My proposal for a paper on Margaret Atwood’s Cat’s Eye, ‘Elaine Risley’s visual art: a reversed ekphrasis that challenges patriarchal narratives’, has been accepted for the Accute conference at York University in Toronto. I am so thrilled that I will finally have the opportunity to go back to Canada in May! I will attend the conference, present my work, maybe have time to visit Toronto and I will also spend two nights in Calgary to meet my Canadian friends, Josephine, Crystal and Pam. I am sure I will have a wonderful time and I will enjoy every bit of it.
The launch of my latest collection Workwear was super. I really enjoyed the evening and appreciated the support of my friends and fellow poets. The comperes, Greg Freeman and Rodney Wood, were matchless and the readings were excellent. I will read the poems from my collection again at The Lightbox on Thursday 23rd of February in the evening during WOL open mic, where I am also co-compere; it starts at 8. Furthermore, the Woking Writers Circle is organising a poetry evening at the Lionsheart bookshop in the centre of Woking (https://www.lionsheartbookshop.co.uk/ ) to promote our writings and attract new members on Wednesday the 15th of March from 6.30 to 9 pm. We will read our poems and share our writing experience and creative process.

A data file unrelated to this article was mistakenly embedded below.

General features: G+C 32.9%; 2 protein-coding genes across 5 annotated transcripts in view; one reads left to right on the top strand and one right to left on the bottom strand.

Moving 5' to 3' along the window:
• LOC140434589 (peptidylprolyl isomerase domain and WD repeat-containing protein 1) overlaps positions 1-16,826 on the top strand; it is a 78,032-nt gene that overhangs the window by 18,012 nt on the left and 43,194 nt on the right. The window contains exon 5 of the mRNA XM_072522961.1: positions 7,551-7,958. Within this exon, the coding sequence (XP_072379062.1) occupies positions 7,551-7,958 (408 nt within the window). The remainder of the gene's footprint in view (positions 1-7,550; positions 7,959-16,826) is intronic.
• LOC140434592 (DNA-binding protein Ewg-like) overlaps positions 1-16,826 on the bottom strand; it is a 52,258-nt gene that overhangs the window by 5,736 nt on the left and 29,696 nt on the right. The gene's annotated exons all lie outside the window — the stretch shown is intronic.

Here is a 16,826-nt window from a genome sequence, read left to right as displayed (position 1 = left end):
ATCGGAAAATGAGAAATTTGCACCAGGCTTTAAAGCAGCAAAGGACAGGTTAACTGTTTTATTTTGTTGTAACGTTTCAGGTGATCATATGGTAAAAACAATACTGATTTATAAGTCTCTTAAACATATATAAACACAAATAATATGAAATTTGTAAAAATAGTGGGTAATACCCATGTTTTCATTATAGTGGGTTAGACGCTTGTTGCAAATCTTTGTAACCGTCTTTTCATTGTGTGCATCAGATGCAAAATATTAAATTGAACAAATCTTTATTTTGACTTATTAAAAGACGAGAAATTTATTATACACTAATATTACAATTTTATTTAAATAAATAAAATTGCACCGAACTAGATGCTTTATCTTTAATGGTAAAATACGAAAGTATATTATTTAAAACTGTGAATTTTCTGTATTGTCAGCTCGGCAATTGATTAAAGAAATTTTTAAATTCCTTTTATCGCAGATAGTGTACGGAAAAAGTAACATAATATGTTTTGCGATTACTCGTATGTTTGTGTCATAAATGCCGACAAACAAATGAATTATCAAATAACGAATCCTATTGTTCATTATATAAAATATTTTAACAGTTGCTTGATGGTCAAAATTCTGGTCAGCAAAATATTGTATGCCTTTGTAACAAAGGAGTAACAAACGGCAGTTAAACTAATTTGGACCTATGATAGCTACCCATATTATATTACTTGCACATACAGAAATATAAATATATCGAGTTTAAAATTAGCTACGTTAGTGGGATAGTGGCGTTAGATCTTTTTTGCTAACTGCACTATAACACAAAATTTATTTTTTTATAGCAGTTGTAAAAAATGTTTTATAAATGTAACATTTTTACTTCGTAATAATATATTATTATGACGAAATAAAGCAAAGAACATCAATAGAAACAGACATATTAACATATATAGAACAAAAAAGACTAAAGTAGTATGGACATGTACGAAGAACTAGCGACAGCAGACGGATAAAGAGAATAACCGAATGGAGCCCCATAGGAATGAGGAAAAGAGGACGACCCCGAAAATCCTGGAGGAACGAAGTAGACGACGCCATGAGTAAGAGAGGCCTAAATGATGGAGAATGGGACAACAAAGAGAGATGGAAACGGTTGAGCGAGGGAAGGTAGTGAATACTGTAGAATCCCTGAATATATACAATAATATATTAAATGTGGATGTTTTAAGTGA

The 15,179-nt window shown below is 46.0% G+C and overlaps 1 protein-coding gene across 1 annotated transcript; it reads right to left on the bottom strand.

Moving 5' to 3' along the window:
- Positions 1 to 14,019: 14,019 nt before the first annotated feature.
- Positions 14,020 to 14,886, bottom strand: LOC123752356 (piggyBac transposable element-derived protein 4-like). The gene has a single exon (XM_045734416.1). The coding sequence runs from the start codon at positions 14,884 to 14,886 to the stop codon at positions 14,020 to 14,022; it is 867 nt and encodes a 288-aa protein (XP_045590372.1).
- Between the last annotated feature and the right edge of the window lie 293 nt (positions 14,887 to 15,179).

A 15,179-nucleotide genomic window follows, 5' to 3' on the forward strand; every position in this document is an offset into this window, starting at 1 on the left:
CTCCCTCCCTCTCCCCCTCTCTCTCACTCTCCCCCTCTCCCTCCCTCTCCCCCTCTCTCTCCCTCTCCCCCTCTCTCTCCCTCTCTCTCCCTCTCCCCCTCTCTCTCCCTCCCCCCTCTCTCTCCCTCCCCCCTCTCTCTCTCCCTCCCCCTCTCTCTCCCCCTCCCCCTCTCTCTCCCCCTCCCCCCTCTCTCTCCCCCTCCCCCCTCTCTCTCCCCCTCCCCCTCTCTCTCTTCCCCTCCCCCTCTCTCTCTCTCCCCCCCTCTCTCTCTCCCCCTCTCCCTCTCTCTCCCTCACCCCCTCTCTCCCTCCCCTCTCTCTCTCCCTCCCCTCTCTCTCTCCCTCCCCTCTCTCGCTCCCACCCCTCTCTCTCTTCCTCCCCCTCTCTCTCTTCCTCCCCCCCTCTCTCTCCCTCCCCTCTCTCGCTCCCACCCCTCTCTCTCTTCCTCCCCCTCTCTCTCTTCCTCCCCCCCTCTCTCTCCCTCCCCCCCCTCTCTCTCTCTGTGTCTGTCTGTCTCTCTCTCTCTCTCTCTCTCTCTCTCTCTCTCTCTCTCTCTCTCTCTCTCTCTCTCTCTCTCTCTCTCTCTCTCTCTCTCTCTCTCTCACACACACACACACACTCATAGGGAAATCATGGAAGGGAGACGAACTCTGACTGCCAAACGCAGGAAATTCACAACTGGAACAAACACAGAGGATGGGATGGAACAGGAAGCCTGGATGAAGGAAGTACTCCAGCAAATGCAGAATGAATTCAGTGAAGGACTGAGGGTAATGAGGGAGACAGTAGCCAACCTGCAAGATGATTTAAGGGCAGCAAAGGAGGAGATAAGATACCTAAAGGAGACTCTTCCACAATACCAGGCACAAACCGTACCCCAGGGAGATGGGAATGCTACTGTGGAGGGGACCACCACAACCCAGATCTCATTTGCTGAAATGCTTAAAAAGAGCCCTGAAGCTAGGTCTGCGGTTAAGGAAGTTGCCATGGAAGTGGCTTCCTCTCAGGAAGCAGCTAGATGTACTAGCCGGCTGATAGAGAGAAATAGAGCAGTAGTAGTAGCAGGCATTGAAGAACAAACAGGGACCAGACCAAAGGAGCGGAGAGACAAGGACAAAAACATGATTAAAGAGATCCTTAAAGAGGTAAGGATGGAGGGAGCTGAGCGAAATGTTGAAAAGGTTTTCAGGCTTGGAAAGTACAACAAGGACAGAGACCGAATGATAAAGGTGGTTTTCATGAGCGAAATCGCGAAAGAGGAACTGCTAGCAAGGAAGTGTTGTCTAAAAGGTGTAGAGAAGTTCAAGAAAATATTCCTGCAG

At Nottingham we also watched Guillermo del Toro’s Pinocchio on Netflix. The characters depicted as marionettes were enchanting and the story, though different from the original by Collodi, was captivating. It was centred on the relationship between the rebelling Pinocchio and his father Geppetto. They look for each other in a quest that is a personal search for identity and for love. The ending is moving with a striking conclusion: ‘What happen, happens. And then we are gone’.